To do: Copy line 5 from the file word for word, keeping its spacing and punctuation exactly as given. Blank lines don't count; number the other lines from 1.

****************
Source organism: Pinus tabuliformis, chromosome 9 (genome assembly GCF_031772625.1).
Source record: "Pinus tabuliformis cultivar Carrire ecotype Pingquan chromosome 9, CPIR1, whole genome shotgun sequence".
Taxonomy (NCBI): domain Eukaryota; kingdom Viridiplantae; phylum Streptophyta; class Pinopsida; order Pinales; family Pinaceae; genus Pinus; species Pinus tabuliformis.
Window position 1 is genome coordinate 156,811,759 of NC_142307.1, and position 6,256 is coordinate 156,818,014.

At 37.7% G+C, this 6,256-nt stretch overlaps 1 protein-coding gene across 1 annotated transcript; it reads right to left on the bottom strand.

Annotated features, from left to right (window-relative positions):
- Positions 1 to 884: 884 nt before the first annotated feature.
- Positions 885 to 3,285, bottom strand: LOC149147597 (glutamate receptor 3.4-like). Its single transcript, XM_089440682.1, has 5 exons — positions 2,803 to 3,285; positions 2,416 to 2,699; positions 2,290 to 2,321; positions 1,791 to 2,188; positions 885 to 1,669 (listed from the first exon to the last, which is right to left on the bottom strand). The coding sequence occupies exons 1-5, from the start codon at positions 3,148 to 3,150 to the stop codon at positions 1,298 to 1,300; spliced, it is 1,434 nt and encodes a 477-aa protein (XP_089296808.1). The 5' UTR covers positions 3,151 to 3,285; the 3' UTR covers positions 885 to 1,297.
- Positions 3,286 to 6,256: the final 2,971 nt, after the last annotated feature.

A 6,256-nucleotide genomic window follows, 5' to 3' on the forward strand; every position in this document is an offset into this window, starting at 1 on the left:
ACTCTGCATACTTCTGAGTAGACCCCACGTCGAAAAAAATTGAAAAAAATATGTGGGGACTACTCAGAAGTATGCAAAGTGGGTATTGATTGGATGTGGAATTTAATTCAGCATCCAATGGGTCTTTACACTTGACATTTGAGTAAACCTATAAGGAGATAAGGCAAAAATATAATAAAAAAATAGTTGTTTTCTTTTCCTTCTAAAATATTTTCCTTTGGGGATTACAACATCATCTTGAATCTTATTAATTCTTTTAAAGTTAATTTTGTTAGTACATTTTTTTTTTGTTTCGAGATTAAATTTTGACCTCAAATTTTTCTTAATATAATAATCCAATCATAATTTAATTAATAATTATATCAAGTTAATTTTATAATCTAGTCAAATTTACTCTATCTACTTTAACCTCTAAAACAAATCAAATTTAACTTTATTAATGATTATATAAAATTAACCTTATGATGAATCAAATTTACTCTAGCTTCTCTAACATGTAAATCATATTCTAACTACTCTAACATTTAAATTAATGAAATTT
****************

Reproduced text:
At 37.7% G+C, this 6,256-nt stretch overlaps 1 protein-coding gene across 1 annotated transcript; it reads right to left on the bottom strand.